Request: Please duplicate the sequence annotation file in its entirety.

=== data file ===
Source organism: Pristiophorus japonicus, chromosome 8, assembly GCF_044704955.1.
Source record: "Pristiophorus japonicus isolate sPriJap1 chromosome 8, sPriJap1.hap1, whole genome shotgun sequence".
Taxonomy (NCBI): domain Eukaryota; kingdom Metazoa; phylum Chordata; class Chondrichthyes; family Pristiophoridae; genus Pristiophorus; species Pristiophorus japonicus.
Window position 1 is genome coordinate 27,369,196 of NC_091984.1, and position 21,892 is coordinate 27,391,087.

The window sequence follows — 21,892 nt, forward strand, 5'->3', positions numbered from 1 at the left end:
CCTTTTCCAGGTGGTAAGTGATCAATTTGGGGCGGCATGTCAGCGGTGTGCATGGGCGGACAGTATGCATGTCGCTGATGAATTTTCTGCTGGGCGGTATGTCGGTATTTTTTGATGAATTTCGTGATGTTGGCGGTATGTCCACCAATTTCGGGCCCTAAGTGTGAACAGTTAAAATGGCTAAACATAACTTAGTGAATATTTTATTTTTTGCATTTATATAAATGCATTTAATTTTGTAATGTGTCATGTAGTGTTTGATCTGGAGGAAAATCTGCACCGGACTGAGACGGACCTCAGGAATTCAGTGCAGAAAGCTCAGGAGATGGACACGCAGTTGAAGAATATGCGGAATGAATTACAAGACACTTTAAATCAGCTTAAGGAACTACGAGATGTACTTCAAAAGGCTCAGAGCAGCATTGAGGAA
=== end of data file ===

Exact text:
Source organism: Pristiophorus japonicus, chromosome 8, assembly GCF_044704955.1.
Source record: "Pristiophorus japonicus isolate sPriJap1 chromosome 8, sPriJap1.hap1, whole genome shotgun sequence".
Taxonomy (NCBI): domain Eukaryota; kingdom Metazoa; phylum Chordata; class Chondrichthyes; family Pristiophoridae; genus Pristiophorus; species Pristiophorus japonicus.
Window position 1 is genome coordinate 27,369,196 of NC_091984.1, and position 21,892 is coordinate 27,391,087.

The window sequence follows — 21,892 nt, forward strand, 5'->3', positions numbered from 1 at the left end:
CCTTTTCCAGGTGGTAAGTGATCAATTTGGGGCGGCATGTCAGCGGTGTGCATGGGCGGACAGTATGCATGTCGCTGATGAATTTTCTGCTGGGCGGTATGTCGGTATTTTTTGATGAATTTCGTGATGTTGGCGGTATGTCCACCAATTTCGGGCCCTAAGTGTGAACAGTTAAAATGGCTAAACATAACTTAGTGAATATTTTATTTTTTGCATTTATATAAATGCATTTAATTTTGTAATGTGTCATGTAGTGTTTGATCTGGAGGAAAATCTGCACCGGACTGAGACGGACCTCAGGAATTCAGTGCAGAAAGCTCAGGAGATGGACACGCAGTTGAAGAATATGCGGAATGAATTACAAGACACTTTAAATCAGCTTAAGGAACTACGAGATGTACTTCAAAAGGCTCAGAGCAGCATTGAGGAA